here’s-how-you-can-avoid-capital-gains-tax-on-real-estate

Here’s How You Can Avoid Capital Gains Tax on Real Estate

Home prices have nearly doubled in the last 10 years – and that could mean you owe some serious taxes if you are selling your home. After bottoming out around $259,000 in 2011, the average sale price of a house has marched steadily upward to more than $453,000 at time of writing. Like many trends, the pandemic may have accelerated this but housing prices had already been rising for years. This has come as great news for homeowners looking to sell. They stand to make some real money.

Unfortunately, with real money comes real taxes. If you sell real estate for a profit you will owe capital gains taxes on the money. Unfortunately, unlike the taxes held from wages, the IRS doesn’t take that money up front. You’ll have to calculate it and cut a check. There are ways to make that hurt less though. If you want help minimizing your tax bill from a home sale, consider working with a financial advisor.

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What Are Capital Gains Taxes on Real Estate?

The capital gains tax is levied on any profits you make from selling an investment. This applies to most money that you make through buying and selling assets such as stocks, bonds and even real estate (such as your house). In the case of real estate, you would calculate your taxable profits as:

Price you sold the property for – Price you paid to buy the property = Taxable profits

So, for example, say you bought your home for $260,000 ten years ago. You sell it today for $450,000. You would owe capital gains taxes on $190,000 (the difference between your purchase price and your sale price).

Long-term capital gains — that is, gains on assets held for a at least a year – are generally taxed at a much lower rate than earned income (money that you get from working). In 2021, for single/married filers the capital gains tax rates have been set at:

  • 0 Percent – $0-$40,400 Single/$0-$80,800 Married

  • 15 Percent – $40,401-$445,850 Single/$80,801-$501,600 Married

  • 20 percent – $445,851+ Single/$501,601 Married

As of 2022, the ranges are as follows:

  • 0 Percent – $0-$41,675 Single/$0-$83,350 Married

  • 15 Percent – $41,676-$459,750 Single/$83,351-$517,200 Married

  • 20 percent – $459,751+ Single/$517,201 Married

So, from our example above, say that you sold your house and make a $190,000 profit in 2021. Assuming that you’re single you would calculate capital gains taxes on this sale as follows:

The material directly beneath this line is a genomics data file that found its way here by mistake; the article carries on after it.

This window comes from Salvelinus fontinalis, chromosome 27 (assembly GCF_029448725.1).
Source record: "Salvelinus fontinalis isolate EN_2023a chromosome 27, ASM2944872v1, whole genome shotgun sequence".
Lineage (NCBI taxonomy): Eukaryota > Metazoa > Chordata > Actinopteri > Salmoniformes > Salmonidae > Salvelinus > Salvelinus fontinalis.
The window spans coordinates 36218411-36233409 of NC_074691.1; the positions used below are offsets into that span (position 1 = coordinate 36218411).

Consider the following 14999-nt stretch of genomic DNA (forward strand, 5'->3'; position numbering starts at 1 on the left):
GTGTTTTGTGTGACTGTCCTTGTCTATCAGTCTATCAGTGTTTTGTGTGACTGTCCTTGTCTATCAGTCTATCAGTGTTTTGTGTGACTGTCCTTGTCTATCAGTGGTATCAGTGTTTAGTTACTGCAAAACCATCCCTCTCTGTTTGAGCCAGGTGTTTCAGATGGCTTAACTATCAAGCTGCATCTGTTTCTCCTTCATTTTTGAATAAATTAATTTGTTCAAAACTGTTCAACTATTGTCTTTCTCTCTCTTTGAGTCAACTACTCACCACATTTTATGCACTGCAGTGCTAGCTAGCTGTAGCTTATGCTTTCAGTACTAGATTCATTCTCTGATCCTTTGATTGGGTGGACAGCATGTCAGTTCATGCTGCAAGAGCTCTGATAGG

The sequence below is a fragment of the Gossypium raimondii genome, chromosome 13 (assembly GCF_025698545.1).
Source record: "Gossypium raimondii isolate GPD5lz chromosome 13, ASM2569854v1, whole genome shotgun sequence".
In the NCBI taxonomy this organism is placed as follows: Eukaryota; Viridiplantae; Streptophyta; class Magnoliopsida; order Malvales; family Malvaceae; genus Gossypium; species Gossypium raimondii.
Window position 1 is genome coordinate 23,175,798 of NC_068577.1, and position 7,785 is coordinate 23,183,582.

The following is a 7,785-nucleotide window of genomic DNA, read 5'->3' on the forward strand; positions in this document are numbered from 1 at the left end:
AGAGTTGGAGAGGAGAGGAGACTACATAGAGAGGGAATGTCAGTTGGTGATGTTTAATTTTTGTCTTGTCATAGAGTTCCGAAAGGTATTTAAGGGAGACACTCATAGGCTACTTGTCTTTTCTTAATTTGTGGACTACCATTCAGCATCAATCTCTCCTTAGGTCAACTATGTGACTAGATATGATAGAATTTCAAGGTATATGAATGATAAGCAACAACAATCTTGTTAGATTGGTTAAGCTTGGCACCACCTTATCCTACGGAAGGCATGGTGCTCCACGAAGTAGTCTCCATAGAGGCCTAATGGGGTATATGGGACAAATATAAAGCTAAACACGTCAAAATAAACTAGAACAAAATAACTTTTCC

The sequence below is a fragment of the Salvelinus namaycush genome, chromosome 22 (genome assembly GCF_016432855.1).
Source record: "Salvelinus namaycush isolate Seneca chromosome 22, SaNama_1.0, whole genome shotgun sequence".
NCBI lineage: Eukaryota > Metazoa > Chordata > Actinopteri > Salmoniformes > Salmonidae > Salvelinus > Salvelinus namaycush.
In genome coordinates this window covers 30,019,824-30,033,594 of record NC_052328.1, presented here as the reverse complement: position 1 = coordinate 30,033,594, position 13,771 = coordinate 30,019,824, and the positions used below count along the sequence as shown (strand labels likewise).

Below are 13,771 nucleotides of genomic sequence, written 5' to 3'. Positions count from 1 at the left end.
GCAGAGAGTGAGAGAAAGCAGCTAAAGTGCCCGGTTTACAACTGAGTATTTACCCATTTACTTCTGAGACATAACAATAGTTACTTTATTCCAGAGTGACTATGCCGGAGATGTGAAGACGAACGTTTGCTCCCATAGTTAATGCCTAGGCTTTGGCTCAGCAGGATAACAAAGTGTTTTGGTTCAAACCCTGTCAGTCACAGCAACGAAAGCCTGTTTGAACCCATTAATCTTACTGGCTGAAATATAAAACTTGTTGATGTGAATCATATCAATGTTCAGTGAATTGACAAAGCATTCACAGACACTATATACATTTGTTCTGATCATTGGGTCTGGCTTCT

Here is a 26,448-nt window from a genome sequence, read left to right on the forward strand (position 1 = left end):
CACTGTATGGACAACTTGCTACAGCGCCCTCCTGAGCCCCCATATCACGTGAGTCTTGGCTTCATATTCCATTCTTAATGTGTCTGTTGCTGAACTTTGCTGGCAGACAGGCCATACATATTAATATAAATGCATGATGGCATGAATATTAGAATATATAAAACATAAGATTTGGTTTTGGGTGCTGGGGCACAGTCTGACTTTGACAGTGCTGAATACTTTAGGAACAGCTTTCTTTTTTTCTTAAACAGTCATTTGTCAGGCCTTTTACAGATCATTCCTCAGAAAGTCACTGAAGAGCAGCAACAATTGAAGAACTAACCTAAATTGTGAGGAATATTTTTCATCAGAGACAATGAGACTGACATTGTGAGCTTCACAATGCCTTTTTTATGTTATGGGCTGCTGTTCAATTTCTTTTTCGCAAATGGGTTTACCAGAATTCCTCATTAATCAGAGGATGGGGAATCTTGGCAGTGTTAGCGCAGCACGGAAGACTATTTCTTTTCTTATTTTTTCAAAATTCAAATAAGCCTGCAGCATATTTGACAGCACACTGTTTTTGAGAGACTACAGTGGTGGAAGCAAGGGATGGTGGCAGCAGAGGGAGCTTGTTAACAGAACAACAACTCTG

• $40,400 * 0 Percent = $0

  • ($190,000 – $40,401) = $149,599

  • $149,599 * 15 Percent = $22,439

  • $0 + $22,429 = $22,429

This is a simplified version of finding your capital gains tax burden, but the basics are there. You could owe $22,429 in taxes on this sale. This is a lot, even when you remember that you made $190,000 in profit with which to pay it. (It’s even more when you remember that, having sold your home, you’ll need to find a new one in a white hot market…) Fortunately, the IRS has carved out an exception to help homeowners with that problem.

Mortgage rates are more volatile than they have been in a long time. Check out SmartAsset’s mortgage rates table to get a better idea of what the market looks like right now.

The Capital Gains Exclusion

If you profit off the sale of your home, you can exclude the first $250,000 of that profit from taxes. For married couples filing jointly, that number increases to $500,000.

Critically, this exclusion applies to your gains, not the total sale. So from our example above, say you sold your home for $450,000 as a single person. Your profit from the sale came to $190,000. You could exclude that entire profit from your taxes and would owe nothing.

On the other hand, say you made a $280,000 profit off the sale. After the capital gains exclusion you would owe taxes on the remaining $30,000. (Which, since all of that would fall within the 0 percent capital gains tax bracket, again comes to $0 in taxes.)